By Al Giordano
This segment of a Bill Moyers interview with Howard Zinn came after the production of last month's History Channel special, The People Speak: Democracy Is Not a Spectator Sport, based on the works of Howard Zinn.
Almost everyone who lived and organized in New England during the past many decades found yourself on a picket line or in a rambunctious assembly hall with Howard, who passed away yesterday at the age of 87 after a long life that anyone should consider successful. A Boston University professor during much of that time, Howard practiced the art of looking at - and participating in - history from below.
Where other leftish icons across the Charles River have spent these decades gnashing their teeth, lecturing and bemoaning how awful everything that happens up above has been (as if most folks born down below didn't already know that by the time we were eight), Howard answered the call, again and again, to help us do something about it. He walked out to the picket lines every time he was called - by neighborhood organizers fighting against his university's real estate grabs, by striking workers that cleaned and fed the students and professors, by almost anyone who organized and fought that asked, and often before they asked, for his support.
To those of us who were part of the Clamshell Alliance and related anti-nuclear struggles of the seventies and early eighties in New England, Howard would drive out to the countryside, consult and call attention to our organizing campaigns and acts of civil disobedience whenever asked. He did this before his 1980 book, A People's History of the United States, published by Harper & Row, turned him into a national and international icon.
In 1986, when students at the University of Massachusetts occupied school offices to block CIA recruiting, joined by my pal Abbie Hoffman and presidential daughter Amy Carter, and went to trial (a case that I was involved in at least to the extent of getting my attorney Tom Lesser to represent Carter and advise Abbie and the others how to turn the tables and put the CIA on trial in what was meant to be a mere criminal trespass case), Howard came to Northampton, raised his right hand, and swore to tell the truth, the whole truth and nothing but the truth. His testimony - about the patriotic and fully American traditions that the occupiers had practiced - was key in convincing the jury to acquit the defendants.
In 1990, when Boston University president John Silber sought and won the Democratic Nomination for Governor of Massachusetts, Zinn drove out to Springfield regularly to co-captain my WSPR radio show and explain to the populace in the western part of the state the authoritarian nature of this bizarro-land political candidate whose autobiography, Howard quipped, should have been titled Mein Campus. Howard understood the inspiring power of humor, too.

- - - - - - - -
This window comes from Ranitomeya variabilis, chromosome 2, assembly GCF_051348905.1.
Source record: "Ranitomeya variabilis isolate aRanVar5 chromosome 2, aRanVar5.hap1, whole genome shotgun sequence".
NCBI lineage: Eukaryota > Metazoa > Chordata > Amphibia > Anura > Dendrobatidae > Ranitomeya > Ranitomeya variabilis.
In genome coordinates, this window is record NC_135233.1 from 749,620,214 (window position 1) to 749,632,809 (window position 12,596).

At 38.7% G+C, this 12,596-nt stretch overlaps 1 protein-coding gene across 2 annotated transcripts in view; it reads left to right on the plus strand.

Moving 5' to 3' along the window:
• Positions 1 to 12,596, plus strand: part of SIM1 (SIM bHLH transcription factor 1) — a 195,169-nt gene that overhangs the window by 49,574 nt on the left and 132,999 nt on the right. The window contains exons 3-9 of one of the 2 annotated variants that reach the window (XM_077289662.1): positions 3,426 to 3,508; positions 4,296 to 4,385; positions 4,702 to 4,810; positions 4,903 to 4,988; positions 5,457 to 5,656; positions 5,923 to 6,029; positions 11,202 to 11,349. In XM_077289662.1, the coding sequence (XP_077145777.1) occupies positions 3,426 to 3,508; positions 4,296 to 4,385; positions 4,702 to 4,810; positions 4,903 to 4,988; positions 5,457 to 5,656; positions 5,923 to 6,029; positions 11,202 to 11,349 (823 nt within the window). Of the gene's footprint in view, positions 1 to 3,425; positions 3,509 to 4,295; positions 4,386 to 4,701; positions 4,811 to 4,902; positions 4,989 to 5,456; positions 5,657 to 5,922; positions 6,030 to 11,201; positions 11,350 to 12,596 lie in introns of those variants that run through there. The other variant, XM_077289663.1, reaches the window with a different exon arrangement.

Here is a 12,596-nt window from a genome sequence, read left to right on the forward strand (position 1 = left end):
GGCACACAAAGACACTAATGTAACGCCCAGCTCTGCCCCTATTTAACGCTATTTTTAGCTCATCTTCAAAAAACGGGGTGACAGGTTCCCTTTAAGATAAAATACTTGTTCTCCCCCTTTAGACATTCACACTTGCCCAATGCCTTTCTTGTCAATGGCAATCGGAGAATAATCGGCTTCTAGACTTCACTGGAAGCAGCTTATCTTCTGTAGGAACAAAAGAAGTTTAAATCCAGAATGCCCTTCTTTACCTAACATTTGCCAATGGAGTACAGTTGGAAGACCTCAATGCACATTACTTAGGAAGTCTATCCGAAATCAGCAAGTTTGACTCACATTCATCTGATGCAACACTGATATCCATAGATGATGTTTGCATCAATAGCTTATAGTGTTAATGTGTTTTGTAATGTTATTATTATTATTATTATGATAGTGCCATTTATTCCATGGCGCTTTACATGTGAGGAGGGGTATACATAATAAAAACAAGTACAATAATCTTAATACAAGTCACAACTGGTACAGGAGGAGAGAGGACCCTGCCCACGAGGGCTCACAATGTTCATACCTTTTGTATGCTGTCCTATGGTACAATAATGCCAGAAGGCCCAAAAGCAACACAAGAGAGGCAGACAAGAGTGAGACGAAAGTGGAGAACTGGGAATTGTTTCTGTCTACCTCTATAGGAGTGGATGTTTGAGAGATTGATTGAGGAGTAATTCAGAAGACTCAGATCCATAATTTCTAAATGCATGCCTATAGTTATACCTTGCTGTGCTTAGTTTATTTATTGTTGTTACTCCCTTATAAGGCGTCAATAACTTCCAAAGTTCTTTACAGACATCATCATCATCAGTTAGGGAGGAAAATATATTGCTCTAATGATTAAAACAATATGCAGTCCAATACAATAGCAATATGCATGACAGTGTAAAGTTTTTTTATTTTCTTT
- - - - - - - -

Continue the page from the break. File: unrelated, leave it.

Last night and today the Internets were ablaze with worthy praise for this great narrator of authentic history, the history from below. But I must say I am puzzled (although not surprised) by how many folks who don't practice what Zinn preached have joined in the hagiography-fest because they either really believe they are part of his tradition or merely to co-brand themselves with his now hallowed name.
Howard, at least in the decades I knew him (and I don't claim to have been any particularly close friend - just another among thousands of comrades who knew him from where the work was being done, inside the foxholes of community organizing) never once whined, never committed an act of poutrage, not feigned, not real. He didn't view the world and its discontents as too overwhelming to change and he understood the non-linear nature of change. He was pragmatic to the core, optimistic in word and deed, and as he says in this recent video interview with Moyers, the real struggles happen down below.
The 1920s and 30s labor strikes that led to the New Deal and the 1950s and 60s civil rights actions that ended legal segregation were not per se aimed at those up above; they were struggles by real people to change their daily lives on the most local of levels. That they led to big national legislation and change were incidental benefits for the many of what they had already won directly for themselves; a better wage at better conditions, the ability for they and their children to play, study and shop in the same places white folks did.
Watch the video and listen, really listen, to what Howard said during his last months on earth, the culmination of what he had been saying and learning throughout his wonderful life. He was no whiner nor Chicken Little. He had the same attitude about Obama (in '08 we published his qualified endorsement which, in sum, said that it made sense to elect someone under whom the space would expand for us to organize and win our own battles for ourselves) that he'd had about every leader during his lifetime: that we, down below, have more power than we know to change things and we ought to stop waiting for others up above to hand it down to us.
The doctrine of Authentic Journalism and its emphasis on turning the cameras and microphones and pointing them below - instead of obsessing upon how bad everything is up above - is Zinnism in praxis, beyond mere repetition of theory.
(And my pal from the old Bedford Park neighborhood in the Bronx, Eddie C, has posted the rest of these final Zinn interview videos over at DKos, check 'em out.)
Howard Zinn didn't want or need flowery eulogies. He wanted us to get out there and do the work he chronicled. In lieu of flowers, organize, document and tell the stories of that organizing so that others may, too, be inspired to do the same. That - and not a book on a coffee table - is the legacy of Howard Zinn. Like the song says, if you wanna go to heaven, you gotta raise a lotta hell.